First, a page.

The only problem with the alignment system is that it’s hard to stick to one side. Enemies attack you all the same regardless of either party’s alignment, meaning you have to carefully avoid the ones you don’t want to kill on top of not accidentally picking up any Karma pools – which can be very challenging in the heat of combat. What this leads to is a lot of shifting alignment in the middle of the meter as you kill everything you see, or take one side in the meter but lose out on half the possible experience points. While I can see how this was meant to be a choice to conflict the player, it would have been nice to have your cake and eat it too.
Also new to Silent Hill is the inclusion of RPG elements, which are central to gameplay. Each character starts out with all stats at one, but as you defeat enemies and level up you get more and more points to put in the stats of your choice – which are comparable to any RPG. For example, strength ups your physical attacks, while dexterity allows you to dodge easier. Different artifacts can be equipped into slots, more of which are unlocked as you level up. Depending on your personality, every slot will augment the bonuses of certain stats for each item as well – an Int+ slot will increase the Intelligence boost of any object within it. This mechanic helps tailor your character even further, letting you play exactly how you want to.
Need some help on a tough part? Well you’re in luck, as BoM sports four-player online or Ad-Hoc co-op! You and three of your mates can hop into a session together to face the horrors as a team, or split off to cover more ground. Thankfully, players are not bound to the same camera screen, (as they were in a similar Vita title, Dungeon Hunter Alliance) and can move about freely. Players will find that gaming with a friend makes the title that much better, and is how it will truly be enjoyed.
However, there are a few things to note – especially if you’re a fan of the main games. First off, if you’re looking for a portable scare, you’re not going to find it. Just about everything that made the other titles horrifying has been stripped away to make room for the RPG and dungeon crawler mechanics. This will upset diehard fans greatly, or anyone who was looking for a good fright. Secondly, it just doesn’t feel like Silent Hill. Sure, there are the Nurses and other creatures, creepy environments, and slightly philosophic story themes, but the departure from the survival horror genre just takes all the feeling of familiarity away. While not necessarily a bad thing, you’re not going to get the full SH experience on this one.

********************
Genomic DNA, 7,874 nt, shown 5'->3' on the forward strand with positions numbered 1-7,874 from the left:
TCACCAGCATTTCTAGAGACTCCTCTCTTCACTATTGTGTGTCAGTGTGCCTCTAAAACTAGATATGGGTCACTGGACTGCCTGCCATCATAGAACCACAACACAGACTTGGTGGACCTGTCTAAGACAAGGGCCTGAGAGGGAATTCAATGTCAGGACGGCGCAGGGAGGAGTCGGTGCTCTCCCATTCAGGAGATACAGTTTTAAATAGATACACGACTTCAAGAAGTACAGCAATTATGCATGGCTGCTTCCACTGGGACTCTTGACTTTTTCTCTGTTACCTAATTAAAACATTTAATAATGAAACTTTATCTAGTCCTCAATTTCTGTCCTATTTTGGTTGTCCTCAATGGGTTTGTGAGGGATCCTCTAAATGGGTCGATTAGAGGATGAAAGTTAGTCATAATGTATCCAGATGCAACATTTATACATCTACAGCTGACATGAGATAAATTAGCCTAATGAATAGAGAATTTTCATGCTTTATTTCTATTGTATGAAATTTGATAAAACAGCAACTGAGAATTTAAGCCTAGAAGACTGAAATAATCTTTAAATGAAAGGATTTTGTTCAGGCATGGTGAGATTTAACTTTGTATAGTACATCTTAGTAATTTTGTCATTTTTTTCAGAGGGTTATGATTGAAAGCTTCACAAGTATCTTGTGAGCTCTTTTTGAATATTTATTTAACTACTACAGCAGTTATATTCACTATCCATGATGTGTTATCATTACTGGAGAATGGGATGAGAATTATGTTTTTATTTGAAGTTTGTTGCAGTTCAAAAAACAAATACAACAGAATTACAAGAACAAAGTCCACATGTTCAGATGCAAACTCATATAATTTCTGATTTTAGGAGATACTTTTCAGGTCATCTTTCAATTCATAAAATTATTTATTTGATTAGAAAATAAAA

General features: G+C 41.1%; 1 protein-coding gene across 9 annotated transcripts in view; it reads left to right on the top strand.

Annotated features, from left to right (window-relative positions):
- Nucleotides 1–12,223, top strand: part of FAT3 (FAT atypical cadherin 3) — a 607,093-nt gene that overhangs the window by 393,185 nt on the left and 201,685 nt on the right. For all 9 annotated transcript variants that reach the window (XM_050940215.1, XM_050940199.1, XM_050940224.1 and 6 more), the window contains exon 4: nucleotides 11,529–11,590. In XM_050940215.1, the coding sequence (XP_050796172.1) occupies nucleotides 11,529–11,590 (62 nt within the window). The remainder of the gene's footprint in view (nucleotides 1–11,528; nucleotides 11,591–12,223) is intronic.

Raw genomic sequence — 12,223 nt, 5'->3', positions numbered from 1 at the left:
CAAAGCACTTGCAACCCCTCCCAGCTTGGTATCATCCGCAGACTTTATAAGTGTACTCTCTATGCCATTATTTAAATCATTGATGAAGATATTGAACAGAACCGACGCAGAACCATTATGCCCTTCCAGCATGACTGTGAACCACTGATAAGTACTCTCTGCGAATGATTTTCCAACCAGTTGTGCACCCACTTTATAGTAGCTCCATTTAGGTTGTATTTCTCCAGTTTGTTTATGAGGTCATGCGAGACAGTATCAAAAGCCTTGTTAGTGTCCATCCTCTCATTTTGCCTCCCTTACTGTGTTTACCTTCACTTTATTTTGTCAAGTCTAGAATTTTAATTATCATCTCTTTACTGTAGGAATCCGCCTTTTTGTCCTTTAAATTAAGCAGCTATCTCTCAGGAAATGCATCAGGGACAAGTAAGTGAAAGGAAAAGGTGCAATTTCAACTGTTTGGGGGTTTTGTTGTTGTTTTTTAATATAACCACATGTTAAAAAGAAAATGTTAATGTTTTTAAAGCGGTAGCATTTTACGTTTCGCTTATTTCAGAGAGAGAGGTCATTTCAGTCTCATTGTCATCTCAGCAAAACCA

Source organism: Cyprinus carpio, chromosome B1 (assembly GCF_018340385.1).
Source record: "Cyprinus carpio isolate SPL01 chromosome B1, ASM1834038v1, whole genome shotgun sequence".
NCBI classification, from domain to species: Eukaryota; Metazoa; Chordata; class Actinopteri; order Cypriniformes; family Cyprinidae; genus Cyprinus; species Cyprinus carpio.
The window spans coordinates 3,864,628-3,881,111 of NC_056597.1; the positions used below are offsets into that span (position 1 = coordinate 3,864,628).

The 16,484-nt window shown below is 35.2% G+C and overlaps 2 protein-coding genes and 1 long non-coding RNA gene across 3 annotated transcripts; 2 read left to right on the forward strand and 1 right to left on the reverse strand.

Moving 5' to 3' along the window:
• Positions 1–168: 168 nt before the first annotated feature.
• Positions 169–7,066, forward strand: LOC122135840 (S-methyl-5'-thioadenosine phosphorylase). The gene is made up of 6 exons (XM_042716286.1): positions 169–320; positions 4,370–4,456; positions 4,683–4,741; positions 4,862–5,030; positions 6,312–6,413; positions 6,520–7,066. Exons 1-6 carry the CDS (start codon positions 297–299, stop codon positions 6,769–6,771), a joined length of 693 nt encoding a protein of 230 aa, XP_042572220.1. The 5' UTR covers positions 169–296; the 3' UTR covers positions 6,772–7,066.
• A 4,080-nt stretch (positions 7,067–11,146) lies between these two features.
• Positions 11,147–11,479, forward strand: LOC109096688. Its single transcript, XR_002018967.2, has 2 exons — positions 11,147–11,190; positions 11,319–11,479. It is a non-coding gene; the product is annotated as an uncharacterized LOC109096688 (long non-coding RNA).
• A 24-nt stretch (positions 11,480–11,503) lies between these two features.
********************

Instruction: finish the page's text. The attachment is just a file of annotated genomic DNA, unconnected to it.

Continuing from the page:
Some survival horror elements do seep over from other titles in the series, such as limited weapons, ammo, and supplies. When players boot up their first level, they’ll find that they have no weapons and must find some around the environment, which can range from lowly wooden planks or rusty revolvers right up to flaming broadswords and full auto assault rifles. Each use of a weapon, however, will decrease its durability and if you’re not careful you’ll be back to your fists. Health packs may occasionally be found either on the floor or tucked inside of something, but they are nowhere near abundant, meaning gamers need to watch their damage intake lest they wish to perish. The challenge gets even bigger when you add in your three friends, as the amount of weapons/items does not increase as players do, so team work and sharing will be needed if you really want to survive. A shame that the title won’t get you as close to wetting yourself as other games did, but at least a small amount of survival aspects survived the transition.
As for the title’s graphics, they’re actually pretty well done. Character models and animations appear very smooth and fluid, while the environment’s textures are free of any tearing or popping. To the pleasure of series fans, the actual style and layout of characters and levels are actually fairly accurate to the franchise. A few favorite characters return (like the aforementioned Nurses and Double-Heads), as does the tendency for the walls to flake and decay. Overall, BoM is an awesome and creepy visual experience on the Vita, which showcases the portable device’s power.
The title’s audio is just as well done, and is best enjoyed with headphones. Music in-game is less of a soundtrack and more of ambient noise, as it utilizes a mix of haunting tones and melodies to create a tense atmosphere – which prevents players from getting too relaxed. Voice acting was actually a surprising plus in this one, as portable titles like this usually sport some lackluster performances. This is not this case here, as my ear caught the voices of both Troy Baker (Yuri Lowell – Tales of Vesperia, Vincent Brooks – Catherine) and Sam Riegel (Flynn Scifo – Tales of Vesperia, Starscream – Fall of Cybertron) as either main or supporting cast members (who both give their usual fantastic work), and the eerie screams of foes match their horrifying exterior. Overall, the audio quality of BoM is brilliant, and is one of the game’s highlights.
Regardless if you’re fan of the main series or not, Silent Hill: Book of Memories is a great addition to your Vita library. Whether you’re looking for a new dungeon crawler, or an excuse to keep going back to the haunted Silent Hill, then I’m sure you’ll be satisfied . Just don’t expect any frights or traditional Silent Hill elements, as the title takes a totally new direction.
Final Score: 4.25 / 5.0 and a frightening, bloodied Nurse coming at you with a rusty steel pipe.